53 pages 1 hour read

Daniel Defoe

Moll Flanders

Fiction | Novel | Adult | Published in 1722

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Summary and Study Guide


Published in 1722, The Fortunes and Misfortunes of the Famous Moll Flanders by Daniel Defoe tells the life story of a woman who carves her own path through late 17th-century England and North America. Like Defoe’s first novel, Robinson Crusoe, this work also tells the tale of a singular individual who overcomes adversity—in her case, extreme poverty—to become considerably wealthy. Moll Flanders is a wife, a thief, a sex worker, and an impresario. She is exceptional—always prettier than her peers, always cleverer than the men who clamor after her, and always able to extricate herself from difficult situations. Moll narrates her picaresque adventures in first person, providing insight into her mind as well as her actions. Like most of Defoe’s fiction, Moll Flanders was published anonymously. Defoe’s name was not associated with the novel until after his death, most likely because of the scandalous nature of the material. Still, he created one of the most indelible characters in literature, whose moral choices are compromised by her circumstances. The many television and film adaptations of Moll Flanders are a testament to its enduring appeal.

All quotations in this guide refer to the Penguin paperback edition of 1984. This edition retains British spelling and rules of punctuation.

Content Warning: The novel contains depictions of incest, references to death by suicide, and discrimination and slurs against Romani people.

Plot Summary

Moll Flanders is born in Newgate prison. Her mother is spared the gallows by “plead[ing] her belly” (34)—demonstrating that she is pregnant—and instead is sent to work as an indentured servant in the North American colonies. Moll is primarily raised in a makeshift orphanage in England, where she is prepared to take on a life of service. At eight years old, Moll refuses to accept this lot and claims she will become a gentlewoman. As she grows older, her beauty and intelligence become apparent. She attracts the attention of the Mayor’s wife, who allows her daughters to train Moll in the manners and habits of a higher social class. Soon, Moll is taken in by another wealthy family, where she receives a suitable education.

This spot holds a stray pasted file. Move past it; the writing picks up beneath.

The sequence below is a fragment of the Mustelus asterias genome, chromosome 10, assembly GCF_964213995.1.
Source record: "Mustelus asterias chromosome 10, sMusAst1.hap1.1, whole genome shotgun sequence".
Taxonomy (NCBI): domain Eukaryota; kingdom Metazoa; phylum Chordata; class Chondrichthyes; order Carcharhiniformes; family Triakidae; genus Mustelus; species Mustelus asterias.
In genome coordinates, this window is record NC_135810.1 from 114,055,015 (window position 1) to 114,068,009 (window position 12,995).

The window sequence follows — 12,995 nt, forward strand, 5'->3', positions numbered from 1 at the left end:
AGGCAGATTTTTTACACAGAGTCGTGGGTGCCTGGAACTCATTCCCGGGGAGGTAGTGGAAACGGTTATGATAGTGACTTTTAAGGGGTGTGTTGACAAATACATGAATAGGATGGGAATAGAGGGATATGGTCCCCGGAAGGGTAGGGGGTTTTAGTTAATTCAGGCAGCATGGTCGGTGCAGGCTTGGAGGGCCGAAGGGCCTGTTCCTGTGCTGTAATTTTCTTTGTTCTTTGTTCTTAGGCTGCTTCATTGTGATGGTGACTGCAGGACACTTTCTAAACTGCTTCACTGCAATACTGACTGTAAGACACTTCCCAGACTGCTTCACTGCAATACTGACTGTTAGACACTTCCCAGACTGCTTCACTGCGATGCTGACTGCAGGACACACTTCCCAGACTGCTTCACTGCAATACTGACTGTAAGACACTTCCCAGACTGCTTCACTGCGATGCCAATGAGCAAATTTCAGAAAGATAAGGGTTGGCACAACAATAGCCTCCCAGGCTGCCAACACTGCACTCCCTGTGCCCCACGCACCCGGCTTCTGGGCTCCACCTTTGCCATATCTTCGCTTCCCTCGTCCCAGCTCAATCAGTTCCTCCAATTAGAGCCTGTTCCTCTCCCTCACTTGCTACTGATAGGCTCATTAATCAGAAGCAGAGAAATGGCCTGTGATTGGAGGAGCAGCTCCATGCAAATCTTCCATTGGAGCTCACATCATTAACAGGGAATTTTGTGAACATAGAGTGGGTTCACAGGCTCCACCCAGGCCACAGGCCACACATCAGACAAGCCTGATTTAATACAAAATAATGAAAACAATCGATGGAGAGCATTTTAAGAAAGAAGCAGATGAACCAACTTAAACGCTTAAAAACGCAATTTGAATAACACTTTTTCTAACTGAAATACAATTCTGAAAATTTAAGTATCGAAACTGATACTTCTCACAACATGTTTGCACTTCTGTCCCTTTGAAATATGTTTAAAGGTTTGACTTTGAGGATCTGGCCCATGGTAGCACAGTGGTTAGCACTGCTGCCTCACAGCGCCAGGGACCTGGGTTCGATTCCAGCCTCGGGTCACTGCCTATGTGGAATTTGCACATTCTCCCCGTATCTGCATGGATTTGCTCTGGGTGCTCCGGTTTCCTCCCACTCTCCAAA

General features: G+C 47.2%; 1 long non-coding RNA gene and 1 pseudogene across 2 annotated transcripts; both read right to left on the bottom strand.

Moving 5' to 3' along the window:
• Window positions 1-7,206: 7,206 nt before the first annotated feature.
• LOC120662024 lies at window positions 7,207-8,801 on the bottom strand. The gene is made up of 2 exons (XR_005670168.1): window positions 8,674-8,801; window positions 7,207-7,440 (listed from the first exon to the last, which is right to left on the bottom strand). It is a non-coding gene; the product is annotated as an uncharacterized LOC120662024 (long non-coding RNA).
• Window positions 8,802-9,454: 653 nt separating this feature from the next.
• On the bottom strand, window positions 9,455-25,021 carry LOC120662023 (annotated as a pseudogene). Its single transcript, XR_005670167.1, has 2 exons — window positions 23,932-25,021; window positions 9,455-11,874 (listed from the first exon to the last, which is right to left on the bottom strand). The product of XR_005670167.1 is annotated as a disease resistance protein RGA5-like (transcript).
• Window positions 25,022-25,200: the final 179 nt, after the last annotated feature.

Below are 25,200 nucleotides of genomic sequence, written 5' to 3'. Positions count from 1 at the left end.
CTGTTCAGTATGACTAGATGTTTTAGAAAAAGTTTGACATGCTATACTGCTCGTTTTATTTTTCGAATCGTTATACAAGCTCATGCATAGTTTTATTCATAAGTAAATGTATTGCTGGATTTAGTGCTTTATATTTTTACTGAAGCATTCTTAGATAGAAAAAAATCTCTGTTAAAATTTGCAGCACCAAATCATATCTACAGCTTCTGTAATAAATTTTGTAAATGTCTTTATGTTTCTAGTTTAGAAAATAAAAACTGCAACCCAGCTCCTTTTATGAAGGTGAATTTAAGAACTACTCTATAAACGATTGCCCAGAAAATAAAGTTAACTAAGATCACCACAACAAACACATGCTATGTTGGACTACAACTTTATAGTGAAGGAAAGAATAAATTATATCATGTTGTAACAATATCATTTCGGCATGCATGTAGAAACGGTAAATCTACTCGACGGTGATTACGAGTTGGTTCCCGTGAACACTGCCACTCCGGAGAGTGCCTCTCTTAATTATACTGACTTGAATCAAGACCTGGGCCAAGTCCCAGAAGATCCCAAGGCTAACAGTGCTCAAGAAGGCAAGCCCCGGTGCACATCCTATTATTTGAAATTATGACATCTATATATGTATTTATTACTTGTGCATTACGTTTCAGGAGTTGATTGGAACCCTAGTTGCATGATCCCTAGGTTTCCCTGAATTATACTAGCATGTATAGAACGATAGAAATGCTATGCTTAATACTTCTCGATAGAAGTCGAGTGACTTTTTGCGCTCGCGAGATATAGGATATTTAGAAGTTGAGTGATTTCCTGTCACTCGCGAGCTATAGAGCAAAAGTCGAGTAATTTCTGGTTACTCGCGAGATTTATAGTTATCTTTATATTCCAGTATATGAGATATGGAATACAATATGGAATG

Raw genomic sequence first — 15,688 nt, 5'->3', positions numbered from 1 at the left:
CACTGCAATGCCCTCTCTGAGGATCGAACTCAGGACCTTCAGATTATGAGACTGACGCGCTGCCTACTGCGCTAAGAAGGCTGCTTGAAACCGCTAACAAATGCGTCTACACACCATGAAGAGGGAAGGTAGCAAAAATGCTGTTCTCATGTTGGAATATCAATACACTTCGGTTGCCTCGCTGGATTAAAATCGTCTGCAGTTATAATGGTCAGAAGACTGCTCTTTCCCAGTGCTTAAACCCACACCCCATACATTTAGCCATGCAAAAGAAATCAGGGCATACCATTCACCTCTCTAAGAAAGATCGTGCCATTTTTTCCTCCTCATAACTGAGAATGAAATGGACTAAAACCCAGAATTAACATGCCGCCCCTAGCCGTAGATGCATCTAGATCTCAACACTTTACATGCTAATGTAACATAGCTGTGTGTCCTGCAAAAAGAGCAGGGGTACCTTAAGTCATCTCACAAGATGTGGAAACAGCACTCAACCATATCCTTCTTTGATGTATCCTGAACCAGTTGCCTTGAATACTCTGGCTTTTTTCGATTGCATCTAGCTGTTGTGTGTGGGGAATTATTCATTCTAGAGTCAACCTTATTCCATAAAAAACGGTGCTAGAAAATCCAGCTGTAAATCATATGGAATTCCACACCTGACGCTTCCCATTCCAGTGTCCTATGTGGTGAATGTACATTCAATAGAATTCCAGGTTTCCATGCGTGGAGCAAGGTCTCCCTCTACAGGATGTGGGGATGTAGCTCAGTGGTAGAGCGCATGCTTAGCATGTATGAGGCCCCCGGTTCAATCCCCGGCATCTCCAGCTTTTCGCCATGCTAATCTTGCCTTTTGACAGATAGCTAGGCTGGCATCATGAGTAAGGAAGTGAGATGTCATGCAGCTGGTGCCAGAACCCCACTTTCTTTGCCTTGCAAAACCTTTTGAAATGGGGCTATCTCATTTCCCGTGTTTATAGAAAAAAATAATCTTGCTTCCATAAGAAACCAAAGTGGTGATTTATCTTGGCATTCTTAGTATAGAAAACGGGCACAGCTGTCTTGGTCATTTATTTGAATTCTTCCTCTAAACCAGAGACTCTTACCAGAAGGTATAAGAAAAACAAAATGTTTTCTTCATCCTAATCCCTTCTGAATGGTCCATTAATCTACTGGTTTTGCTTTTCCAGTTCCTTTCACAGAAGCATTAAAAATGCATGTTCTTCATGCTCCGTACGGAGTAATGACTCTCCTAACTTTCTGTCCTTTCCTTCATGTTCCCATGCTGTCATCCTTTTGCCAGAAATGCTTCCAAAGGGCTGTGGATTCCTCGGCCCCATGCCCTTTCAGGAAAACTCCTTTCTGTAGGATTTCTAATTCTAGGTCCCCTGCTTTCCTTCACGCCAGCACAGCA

The oldest son of the family, Robert, takes a liking to Moll. Over time, he seduces her, and after much resistance, she sleeps with him. All of Robert’s promises to marry her are hollow; he will not marry until he has inherited his estate. However, his younger brother, Robin, does wish to marry Moll. While she is alarmed at the thought of intimacy with two brothers, Robert encourages her to take the proposal. Moll understands that, without the security of marriage, she is doomed to poverty or working as a housemaid. She and Robin marry.

Robin dies after a five-year marriage, and Moll is left with a small inheritance. She rushes into a second marriage with a spendthrift who strips her of most of what she has. He flees, and Moll must once more seek out better circumstances. With the help of a friend, she circulates a rumor that she is a woman of means, which attracts men to court her. Her third husband has a plantation in Virginia, and when he discovers that Moll does not have a fortune of her own, he decides they must live in the colony. They cannot live as well in London on the modest income they command. The two set out for the plantation and live in Virginia for some years in peace and prosperity.

Moll becomes friendly with her mother-in-law, who lives with them on the plantation. Eventually, the woman tells her about the circumstances of her life: she was transported to the colonies after being sent to Newgate for thievery, having to give up the child she bore while in the prison. Moll realizes, with dawning horror, that the woman is her own mother. Her husband is actually her half-brother.

She cannot bear to sleep with him any longer, but she also fears telling him the truth. The change in her behavior is so great that he threatens to send her to an asylum. After much talking to her mother and agonizing in her own thoughts, she tells him the truth. He agrees to allow her to return to England, leaving her children behind.

On the voyage to England, a storm destroys Moll’s cargo, and she finds herself in difficult financial circumstances yet again. She goes to the city of Bath where she can live more cheaply and becomes entangled in an affair with a married man. He supports her financially for six years, and she bears him three children. However, after a serious illness brings him close to death, he repents of the affair and refuses to see Moll.